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  1. I was diagnosed with an aggressive prostate cancer (Gleeson 10) in June 2017. Following the diagnosis I was immediately put on ADT using Zolodex and have been on it continuously since. I have also undergone 8 weeks of radiation therapy. To date treatment has been successful and I have had a PSA level of 0.02 for about the last 18 months. My problem is that I have uncontrollable mood swings in which I become quite angry and short tempered. I also have thoughts that have no basis in reality during these swings which is putting considerable pressure on my family. My trouble is th
  2. Jim Marshall (not a doctor) said ... Cardiovascular If you know the term 'cardiovascular', you probably know two major things - heart attack and stroke. A fuller list includes: Abnormal heart rhythms, or arrhythmias Aorta disease and Marfan syndrome Congenital heart disease Coronary artery disease (narrowing of the arteries) Deep vein thrombosis and pulmonary embolism Heart attack Heart failure Heart muscle disease (cardiomyopathy) Heart valve disease Pericardial disease Peripheral vascular disease Rheumatic
  3. There are five Thursdays in this month. Each Thursday I aim to present one of the YouTube videos from the PCRI. Hormone therapy, also called androgen deprivation therapy (ADT) keeps most of us alive by robbing the body (and the prostate cancer) of androgens. The main androgen is testosterone. When our bodies are without testosterone, some men experience hot flashes (also called hot flushes). The experience varies from man to man. Some men have no hot flashes. Others have their life very affected. Personally, my hot flashes were mild at first, and gradua
  4. As mentioned in another thread I started Lucrin Depot quarterly injections in March 2017. I had my most recent one last Monday. Previous thread I've had hot flushes the whole time since 2017 except for a few months when I was taking Androcur (stopped taking it in April this year). I've noticed over the last few months that the flushes have become noticeably longer-lasting and 'wetter' but, perhaps, not as frequent (still have at least 6 or so every 24 hour more often in bed). Also on occasion a flush was definitely brought on by an anxious or stressful thought. For example, a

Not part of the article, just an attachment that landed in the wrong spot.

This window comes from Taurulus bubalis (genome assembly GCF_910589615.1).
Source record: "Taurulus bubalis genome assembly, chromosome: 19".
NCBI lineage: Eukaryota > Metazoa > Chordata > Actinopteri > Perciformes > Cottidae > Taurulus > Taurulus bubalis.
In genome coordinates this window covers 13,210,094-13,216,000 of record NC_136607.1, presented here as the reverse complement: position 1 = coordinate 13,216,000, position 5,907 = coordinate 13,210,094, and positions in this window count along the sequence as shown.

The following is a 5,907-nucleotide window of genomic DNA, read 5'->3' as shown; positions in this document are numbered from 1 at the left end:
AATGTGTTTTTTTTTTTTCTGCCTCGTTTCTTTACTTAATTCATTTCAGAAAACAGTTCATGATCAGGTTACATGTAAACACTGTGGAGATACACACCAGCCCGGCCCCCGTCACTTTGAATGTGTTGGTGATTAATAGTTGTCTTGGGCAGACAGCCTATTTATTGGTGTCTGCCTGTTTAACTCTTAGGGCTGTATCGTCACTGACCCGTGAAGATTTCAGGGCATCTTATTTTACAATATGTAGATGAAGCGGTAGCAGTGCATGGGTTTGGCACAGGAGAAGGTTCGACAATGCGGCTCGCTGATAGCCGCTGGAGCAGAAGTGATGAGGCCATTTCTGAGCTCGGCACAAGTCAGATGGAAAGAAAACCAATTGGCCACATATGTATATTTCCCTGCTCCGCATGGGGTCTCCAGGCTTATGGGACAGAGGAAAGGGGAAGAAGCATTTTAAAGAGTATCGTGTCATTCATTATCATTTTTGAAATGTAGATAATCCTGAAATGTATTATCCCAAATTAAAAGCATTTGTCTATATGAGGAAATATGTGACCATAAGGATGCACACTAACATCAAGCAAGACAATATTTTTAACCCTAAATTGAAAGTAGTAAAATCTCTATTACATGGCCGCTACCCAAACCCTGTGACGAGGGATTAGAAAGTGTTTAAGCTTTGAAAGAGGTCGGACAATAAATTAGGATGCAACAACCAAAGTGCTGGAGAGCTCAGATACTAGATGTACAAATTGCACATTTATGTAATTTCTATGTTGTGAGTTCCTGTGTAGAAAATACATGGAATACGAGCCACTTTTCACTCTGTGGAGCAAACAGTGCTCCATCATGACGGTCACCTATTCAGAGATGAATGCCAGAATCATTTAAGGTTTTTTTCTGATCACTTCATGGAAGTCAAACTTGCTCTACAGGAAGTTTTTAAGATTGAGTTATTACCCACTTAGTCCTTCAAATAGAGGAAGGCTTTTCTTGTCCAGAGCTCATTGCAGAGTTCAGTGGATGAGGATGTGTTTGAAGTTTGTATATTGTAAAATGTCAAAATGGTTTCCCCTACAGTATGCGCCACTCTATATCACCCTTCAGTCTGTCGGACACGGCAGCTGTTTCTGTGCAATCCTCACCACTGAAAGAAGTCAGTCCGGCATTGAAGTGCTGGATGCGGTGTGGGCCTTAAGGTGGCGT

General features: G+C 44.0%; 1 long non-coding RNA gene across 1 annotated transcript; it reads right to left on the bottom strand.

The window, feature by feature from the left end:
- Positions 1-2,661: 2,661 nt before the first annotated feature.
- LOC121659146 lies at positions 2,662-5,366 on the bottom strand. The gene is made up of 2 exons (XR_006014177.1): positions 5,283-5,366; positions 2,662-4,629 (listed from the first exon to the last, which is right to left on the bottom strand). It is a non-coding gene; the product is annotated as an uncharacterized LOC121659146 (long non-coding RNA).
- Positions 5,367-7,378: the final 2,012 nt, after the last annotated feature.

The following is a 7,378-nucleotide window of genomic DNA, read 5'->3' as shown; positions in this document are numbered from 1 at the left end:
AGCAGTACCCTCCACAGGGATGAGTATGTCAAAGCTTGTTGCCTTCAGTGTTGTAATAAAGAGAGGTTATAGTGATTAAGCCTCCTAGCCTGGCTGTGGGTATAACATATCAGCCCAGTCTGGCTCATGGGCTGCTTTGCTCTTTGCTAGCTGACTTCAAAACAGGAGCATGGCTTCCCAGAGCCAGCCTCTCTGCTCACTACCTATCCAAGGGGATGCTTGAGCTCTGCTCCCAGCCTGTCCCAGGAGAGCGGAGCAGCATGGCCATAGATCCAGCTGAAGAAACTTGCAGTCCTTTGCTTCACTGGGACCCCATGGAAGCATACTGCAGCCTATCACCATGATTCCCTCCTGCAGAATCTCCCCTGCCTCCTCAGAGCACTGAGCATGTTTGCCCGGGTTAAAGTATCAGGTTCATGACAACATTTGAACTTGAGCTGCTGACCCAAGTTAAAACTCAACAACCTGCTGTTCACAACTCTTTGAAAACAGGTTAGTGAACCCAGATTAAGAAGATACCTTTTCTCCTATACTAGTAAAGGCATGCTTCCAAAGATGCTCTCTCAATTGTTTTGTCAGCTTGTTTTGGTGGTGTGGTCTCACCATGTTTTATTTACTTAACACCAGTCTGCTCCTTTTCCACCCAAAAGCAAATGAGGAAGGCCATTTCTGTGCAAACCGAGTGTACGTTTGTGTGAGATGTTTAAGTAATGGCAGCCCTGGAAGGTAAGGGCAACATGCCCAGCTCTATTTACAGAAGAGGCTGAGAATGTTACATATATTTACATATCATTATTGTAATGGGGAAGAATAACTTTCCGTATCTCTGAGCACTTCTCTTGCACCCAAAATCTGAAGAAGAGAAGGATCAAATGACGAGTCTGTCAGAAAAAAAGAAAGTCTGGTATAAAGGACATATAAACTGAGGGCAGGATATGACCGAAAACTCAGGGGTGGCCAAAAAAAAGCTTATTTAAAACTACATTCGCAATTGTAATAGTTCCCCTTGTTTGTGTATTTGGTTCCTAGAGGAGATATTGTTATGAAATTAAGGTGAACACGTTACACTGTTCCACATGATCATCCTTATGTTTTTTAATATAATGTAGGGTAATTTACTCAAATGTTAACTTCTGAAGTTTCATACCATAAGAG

5. I previously posted this in another thread, but it doesn't seem to have gained a response, so I am re-posting in this forum. I came upon a reference to HMB, or beta-Hydroxy beta-Methylbutyrate Monohydrate. It appears that this compound, derived from the amino-acid Leucine, may be useful in counteracting the effects of muscle wastage brought on by ADT or in my case chemo. Does anyone have any additional information on this Dietary supplement ?? I will ask my med onc about it on Thursday when I have my next chemo, and it seems to be readily available either alone or in combination with ot
  6. I came across this interview on Urotoday. A good short synopsis of the current state of research on treating metastatic disease. I've found Urotoday to be a great source of science/research based information. https://www.urotoday.com/video-lectures/prostate-cancer-foundation-scientific-retreat/video/mediaitem/1074-embedded-media2018-11-10-04-08-11.html You should not need to register to see the video. I have registered (it's free) and receive an informative weekly email. I have not received any spam.
  7. Popeye

    An Update from Lee aka Popeye

    This is for members who may be interested in my little adventures with this disease. Since my salvage prostatectomy, cystectomy, appendectomy back in November 2014 my PSA remained undetectable until 2016 and then started rising. Over the past 18 months the PSA was doubling approx every four months. In March 2017 when my PSA was 0.26 I had a PSMA gallium 68 scan that was negative so I was back to just hanging about. My PSA recently hit 1.8 and I have just returned from Townsville after another PSMA scan that returned positive results. The news was good and bad news. Bad news because there were
  8. Abiraterone (Zytiga) is approved for supply on the Australian PBS under the following conditions: Authority Required Castration resistant metastatic carcinoma of the prostate Clinical criteria: • The treatment must be in combination with prednisone or prednisolone, AND • The treatment must not be used in combination with chemotherapy, AND • Patient must have failed treatment with docetaxel due to resistance or intolerance; OR • Patient must be unsuitable for docetaxel treatment on the basis of predicted intolerance to do